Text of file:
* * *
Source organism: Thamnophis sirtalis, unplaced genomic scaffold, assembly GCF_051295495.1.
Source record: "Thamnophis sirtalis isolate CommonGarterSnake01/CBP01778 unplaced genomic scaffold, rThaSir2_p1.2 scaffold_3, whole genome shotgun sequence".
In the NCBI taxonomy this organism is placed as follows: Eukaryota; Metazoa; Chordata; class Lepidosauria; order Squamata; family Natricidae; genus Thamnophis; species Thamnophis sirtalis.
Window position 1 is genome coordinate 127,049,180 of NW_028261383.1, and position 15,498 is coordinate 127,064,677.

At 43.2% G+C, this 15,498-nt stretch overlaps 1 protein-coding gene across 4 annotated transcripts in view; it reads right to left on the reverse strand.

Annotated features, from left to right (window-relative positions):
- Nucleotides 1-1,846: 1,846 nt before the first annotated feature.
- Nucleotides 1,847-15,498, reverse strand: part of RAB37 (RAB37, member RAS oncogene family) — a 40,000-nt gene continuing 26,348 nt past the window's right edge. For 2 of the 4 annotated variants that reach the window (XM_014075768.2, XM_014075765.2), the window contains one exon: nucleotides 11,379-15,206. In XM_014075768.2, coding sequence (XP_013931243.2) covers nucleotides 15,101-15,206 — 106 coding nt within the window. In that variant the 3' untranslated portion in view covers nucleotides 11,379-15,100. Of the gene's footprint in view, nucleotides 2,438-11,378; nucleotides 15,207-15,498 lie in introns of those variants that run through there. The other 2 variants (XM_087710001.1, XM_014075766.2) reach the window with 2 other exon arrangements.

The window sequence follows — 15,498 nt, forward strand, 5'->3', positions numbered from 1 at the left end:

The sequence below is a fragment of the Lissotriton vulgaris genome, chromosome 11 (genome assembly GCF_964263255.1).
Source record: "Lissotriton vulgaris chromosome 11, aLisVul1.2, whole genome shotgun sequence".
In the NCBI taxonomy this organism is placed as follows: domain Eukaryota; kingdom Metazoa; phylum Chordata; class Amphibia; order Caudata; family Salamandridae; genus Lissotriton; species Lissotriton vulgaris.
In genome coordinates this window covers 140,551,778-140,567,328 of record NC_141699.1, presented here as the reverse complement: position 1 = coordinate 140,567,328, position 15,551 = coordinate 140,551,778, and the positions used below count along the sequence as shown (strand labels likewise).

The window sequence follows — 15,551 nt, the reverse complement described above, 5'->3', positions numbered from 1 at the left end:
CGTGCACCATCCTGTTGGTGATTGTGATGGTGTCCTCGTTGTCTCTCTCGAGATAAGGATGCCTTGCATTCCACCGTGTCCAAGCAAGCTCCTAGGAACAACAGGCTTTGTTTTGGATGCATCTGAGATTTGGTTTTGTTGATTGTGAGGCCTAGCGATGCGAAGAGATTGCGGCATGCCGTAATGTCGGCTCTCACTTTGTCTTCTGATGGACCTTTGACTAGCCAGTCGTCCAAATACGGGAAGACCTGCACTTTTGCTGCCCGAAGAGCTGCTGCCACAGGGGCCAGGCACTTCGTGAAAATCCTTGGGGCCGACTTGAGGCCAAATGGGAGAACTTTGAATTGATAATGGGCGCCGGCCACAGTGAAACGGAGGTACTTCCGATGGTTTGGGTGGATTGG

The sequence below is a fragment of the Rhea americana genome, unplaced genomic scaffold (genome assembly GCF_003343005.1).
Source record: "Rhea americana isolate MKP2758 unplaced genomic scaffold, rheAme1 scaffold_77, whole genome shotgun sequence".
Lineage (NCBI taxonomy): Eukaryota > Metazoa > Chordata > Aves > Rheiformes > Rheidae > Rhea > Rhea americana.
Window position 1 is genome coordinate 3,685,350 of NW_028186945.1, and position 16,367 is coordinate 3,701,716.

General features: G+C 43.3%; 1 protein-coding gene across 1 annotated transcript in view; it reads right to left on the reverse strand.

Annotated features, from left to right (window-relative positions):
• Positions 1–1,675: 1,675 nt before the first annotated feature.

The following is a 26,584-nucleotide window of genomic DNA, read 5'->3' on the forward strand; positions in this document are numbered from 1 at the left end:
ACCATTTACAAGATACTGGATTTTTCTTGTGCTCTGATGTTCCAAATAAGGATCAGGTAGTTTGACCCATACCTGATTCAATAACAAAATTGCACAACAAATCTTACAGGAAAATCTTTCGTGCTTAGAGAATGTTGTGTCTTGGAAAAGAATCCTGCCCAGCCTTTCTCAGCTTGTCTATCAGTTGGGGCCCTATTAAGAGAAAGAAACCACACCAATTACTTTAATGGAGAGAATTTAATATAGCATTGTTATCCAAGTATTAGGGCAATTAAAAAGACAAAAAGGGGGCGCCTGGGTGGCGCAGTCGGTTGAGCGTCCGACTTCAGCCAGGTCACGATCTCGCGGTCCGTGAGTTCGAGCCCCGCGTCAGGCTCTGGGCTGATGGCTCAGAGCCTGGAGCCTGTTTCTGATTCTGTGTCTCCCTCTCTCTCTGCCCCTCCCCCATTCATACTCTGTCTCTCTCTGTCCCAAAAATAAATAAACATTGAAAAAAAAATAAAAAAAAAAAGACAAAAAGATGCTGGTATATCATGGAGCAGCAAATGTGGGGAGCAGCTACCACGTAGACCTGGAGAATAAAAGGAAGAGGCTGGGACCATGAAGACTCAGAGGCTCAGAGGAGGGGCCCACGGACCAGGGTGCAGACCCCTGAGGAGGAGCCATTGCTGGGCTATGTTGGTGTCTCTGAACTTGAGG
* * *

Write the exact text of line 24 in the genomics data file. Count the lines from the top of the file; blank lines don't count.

ACCATTTACAAGATACTGGATTTTTCTTGTGCTCTGATGTTCCAAATAAGGATCAGGTAGTTTGACCCATACCTGATTCAATAACAAAATTGCACAACAAATCTTACAGGAAAATCTTTCGTGCTTAGAGAATGTTGTGTCTTGGAAAAGAATCCTGCCCAGCCTTTCTCAGCTTGTCTATCAGTTGGGGCCCTATTAAGAGAAAGAAACCACACCAATTACTTTAATGGAGAGAATTTAATATAGCATTGTTATCCAAGTATTAGGGCAATTAAAAAGACAAAAAGGGGGCGCCTGGGTGGCGCAGTCGGTTGAGCGTCCGACTTCAGCCAGGTCACGATCTCGCGGTCCGTGAGTTCGAGCCCCGCGTCAGGCTCTGGGCTGATGGCTCAGAGCCTGGAGCCTGTTTCTGATTCTGTGTCTCCCTCTCTCTCTGCCCCTCCCCCATTCATACTCTGTCTCTCTCTGTCCCAAAAATAAATAAACATTGAAAAAAAAATAAAAAAAAAAAGACAAAAAGATGCTGGTATATCATGGAGCAGCAAATGTGGGGAGCAGCTACCACGTAGACCTGGAGAATAAAAGGAAGAGGCTGGGACCATGAAGACTCAGAGGCTCAGAGGAGGGGCCCACGGACCAGGGTGCAGACCCCTGAGGAGGAGCCATTGCTGGGCTATGTTGGTGTCTCTGAACTTGAGG